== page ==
When the UConn women‚Äôs basketball team‚Äôs schedule is put together, coach Geno Auriemma usually has just one thought.
Whenever and wherever his Huskies are scheduled to play, they‚Äôll be there.
But with the COVID-19 pandemic still playing havoc, there are few things known about UConn and the 2020-21 season other than the first day it can play a game is Nov. 25.
‚ÄúWe know we‚Äôre not going to play as many non-conference games as in the past because there are more conference games than in our previous conference,‚ÄĚ Auriemma said on a Zoom call Thursday. ‚ÄúSo that knocks out a couple. Then the late start knocks out a couple. Then each conference has its own deal about how many games they can play.
‚ÄúWe‚Äôll get the results soon.‚ÄĚ
Auriemma confirmed that the Huskies will play 20 Big East games - twice against each of their 10 league rivals - as originally planned. He added three or four of those games will be played in December.
UConn played 16 league games during its time in the American Athletic Conference.
But the Huskies‚Äô original plan was to play 11 non-league games and that‚Äôs where the questions are. Auriemma said games against rivals Notre Dame, Baylor, South Carolina, and Tennessee are still on, as is the Hall of Fame Women‚Äôs Challenge at Mohegan Sun Arena Nov. 28-29 which will have UConn taking on Quinnipiac in the opener and then either Mississippi State or Maine on day two.
Contractually, UConn was to visit Notre Dame, Baylor, and Tennessee, while playing host to South Carolina in 2020-21.
Auriemma hopes those will go on though no dates are set.
‚ÄúWe haven‚Äôt heard from anybody that says, ‚ÄėHey, we‚Äôre off the schedule, we‚Äôre not playing,‚Äô ‚ÄĚ Auriemma said. ‚ÄúUntil somebody does that, which they haven‚Äôt, then we have those games.‚ÄĚ
Also up in the air is whether fans will be allowed to attend, if any at all.
The Huskies have been among the nation‚Äôs leaders in attendance for a quarter-century.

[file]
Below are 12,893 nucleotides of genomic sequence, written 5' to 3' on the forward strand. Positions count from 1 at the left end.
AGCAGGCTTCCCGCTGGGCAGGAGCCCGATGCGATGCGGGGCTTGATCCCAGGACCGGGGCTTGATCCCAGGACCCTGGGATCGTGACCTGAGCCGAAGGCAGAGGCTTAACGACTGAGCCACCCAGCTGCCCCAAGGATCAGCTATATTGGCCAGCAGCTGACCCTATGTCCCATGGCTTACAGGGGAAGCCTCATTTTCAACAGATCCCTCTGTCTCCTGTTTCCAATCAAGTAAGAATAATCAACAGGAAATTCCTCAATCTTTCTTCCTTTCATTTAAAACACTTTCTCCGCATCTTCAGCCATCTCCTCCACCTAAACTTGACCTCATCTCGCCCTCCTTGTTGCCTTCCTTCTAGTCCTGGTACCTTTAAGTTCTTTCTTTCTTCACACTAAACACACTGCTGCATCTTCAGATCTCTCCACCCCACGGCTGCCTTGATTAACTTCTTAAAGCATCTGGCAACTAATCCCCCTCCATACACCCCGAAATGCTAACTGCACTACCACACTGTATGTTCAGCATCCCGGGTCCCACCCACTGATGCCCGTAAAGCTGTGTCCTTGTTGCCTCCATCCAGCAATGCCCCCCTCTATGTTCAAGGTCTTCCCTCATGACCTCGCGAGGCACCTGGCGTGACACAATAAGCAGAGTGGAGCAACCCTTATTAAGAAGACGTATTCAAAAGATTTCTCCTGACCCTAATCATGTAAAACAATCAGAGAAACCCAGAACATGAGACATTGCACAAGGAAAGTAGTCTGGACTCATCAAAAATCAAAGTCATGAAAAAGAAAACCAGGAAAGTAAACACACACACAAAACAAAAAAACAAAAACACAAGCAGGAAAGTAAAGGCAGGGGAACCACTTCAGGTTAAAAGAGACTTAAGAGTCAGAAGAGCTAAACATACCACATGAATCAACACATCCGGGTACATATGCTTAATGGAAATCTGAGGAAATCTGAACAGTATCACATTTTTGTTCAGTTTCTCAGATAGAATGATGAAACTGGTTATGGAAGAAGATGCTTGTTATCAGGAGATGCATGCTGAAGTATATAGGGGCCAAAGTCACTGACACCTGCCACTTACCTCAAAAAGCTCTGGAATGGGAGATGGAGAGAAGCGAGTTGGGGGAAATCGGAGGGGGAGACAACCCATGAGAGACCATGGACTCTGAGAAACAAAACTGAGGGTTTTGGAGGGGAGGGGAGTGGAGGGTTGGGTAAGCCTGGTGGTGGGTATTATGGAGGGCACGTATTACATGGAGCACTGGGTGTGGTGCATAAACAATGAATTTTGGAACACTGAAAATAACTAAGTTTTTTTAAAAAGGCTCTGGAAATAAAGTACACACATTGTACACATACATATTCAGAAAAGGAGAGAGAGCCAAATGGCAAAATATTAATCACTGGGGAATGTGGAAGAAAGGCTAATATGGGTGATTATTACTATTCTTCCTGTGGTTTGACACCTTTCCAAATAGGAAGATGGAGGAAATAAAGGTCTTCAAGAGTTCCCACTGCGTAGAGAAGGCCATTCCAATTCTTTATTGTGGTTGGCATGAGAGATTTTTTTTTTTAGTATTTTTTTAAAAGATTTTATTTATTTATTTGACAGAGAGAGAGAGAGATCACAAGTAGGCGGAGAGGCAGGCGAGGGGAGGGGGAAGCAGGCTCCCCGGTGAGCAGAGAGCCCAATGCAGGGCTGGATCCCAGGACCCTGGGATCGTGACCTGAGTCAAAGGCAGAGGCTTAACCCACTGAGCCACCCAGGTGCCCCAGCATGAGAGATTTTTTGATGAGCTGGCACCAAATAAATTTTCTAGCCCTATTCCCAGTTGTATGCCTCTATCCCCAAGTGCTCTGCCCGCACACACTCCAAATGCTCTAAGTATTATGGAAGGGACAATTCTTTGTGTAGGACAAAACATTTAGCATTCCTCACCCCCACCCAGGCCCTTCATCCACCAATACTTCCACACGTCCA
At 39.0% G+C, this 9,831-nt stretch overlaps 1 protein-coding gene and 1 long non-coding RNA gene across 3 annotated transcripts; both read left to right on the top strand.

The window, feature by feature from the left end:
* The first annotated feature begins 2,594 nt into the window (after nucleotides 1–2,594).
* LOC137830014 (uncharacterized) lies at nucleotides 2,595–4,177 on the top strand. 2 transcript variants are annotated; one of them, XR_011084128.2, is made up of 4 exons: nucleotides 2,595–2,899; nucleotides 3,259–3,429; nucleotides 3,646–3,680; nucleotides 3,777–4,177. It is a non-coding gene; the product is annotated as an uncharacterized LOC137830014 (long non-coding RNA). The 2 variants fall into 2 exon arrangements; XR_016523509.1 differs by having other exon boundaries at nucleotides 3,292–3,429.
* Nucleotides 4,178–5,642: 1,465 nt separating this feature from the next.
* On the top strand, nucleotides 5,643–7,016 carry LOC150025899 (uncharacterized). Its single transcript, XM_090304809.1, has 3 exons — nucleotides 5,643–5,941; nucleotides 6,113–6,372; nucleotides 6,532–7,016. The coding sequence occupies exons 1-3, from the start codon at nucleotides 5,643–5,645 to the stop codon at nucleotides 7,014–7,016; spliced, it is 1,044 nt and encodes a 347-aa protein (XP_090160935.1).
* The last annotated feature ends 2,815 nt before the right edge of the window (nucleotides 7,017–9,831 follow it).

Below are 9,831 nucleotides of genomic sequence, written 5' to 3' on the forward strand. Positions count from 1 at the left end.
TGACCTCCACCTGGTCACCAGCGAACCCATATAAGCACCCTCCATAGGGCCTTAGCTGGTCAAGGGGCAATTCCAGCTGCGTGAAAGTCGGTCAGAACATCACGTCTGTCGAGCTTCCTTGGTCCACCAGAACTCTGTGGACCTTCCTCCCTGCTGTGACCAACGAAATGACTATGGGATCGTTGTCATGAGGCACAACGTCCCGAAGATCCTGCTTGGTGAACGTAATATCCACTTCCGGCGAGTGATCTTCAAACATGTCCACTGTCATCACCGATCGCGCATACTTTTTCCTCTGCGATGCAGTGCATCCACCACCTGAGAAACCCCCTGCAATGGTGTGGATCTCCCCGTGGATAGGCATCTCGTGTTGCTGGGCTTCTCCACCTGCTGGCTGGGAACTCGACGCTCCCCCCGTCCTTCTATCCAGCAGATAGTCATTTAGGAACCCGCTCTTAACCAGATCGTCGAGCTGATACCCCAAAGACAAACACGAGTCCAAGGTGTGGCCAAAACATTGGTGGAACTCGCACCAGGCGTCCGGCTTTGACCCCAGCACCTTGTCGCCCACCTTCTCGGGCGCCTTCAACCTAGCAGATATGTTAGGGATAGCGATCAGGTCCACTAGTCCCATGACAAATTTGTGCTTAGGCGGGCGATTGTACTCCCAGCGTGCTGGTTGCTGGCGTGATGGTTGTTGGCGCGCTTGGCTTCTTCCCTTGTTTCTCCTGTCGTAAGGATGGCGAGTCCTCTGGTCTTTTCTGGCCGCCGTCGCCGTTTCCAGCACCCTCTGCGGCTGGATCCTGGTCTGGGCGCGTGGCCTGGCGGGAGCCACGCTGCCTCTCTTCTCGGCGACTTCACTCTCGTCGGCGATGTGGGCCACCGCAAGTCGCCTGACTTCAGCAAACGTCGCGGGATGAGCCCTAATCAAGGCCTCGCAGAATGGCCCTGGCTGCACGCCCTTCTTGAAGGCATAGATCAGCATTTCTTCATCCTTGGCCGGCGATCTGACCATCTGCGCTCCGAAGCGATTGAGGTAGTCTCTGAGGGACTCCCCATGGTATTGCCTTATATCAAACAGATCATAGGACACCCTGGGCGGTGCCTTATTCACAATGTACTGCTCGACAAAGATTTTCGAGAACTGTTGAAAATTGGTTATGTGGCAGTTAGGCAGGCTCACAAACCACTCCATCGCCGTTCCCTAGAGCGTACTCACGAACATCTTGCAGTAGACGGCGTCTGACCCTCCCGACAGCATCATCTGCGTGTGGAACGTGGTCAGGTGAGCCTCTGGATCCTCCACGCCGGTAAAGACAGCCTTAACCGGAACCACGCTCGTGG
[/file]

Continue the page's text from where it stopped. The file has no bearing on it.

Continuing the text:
‚ÄúThat has always been one of our biggest strengths,‚ÄĚ Auriemma said. ‚ÄúOur crowds are great, our fans are loyal, and they‚Äôre passionate whether it‚Äôs here (on campus at Gampel Pavilion or at the XL Center. For us not to have them ‚Ä¶ Maybe for some other teams they‚Äôre not quite sure what it is that they‚Äôre missing because they have never had it to that extent. But for us, it‚Äôs big. It‚Äôs really big.‚ÄĚ
Auriemma will have a rooting interest in the WNBA Finals which features the Seattle Storm and Las Vegas Aces.
Leading the Storm surge are two of his former players at UConn and with the United States national team: point guard Sue Bird and forward Breanna Stewart.
Bird is seeking her fourth WNBA crown to go with two national championships at UConn, four Olympic gold medals, and four FIBA World Cup gold medals.
Stewart is seeking her second WNBA title to go with four national championships at UConn, a 2016 Olympic gold medal, and two FIBA World Cup gold medals.
‚ÄúSue and Stewie know how to win big games,‚ÄĚ Auriemma said. ‚ÄúBecause they‚Äôve been so successful in so many of them, they walk into every big game knowing they‚Äôre going to win. That‚Äôs a big difference than players hoping they‚Äôre going to win. The flip side is true.
‚ÄúIf you‚Äôre playing them, you know they don‚Äôt lose these types of games. That works on you. They‚Äôre the best. They know how to win. And the guys who are playing against them know they know how to win.‚ÄĚ
Game 1 is tonight in the WNBA ‚Äúwubble‚ÄĚ in Bradenton, Florida.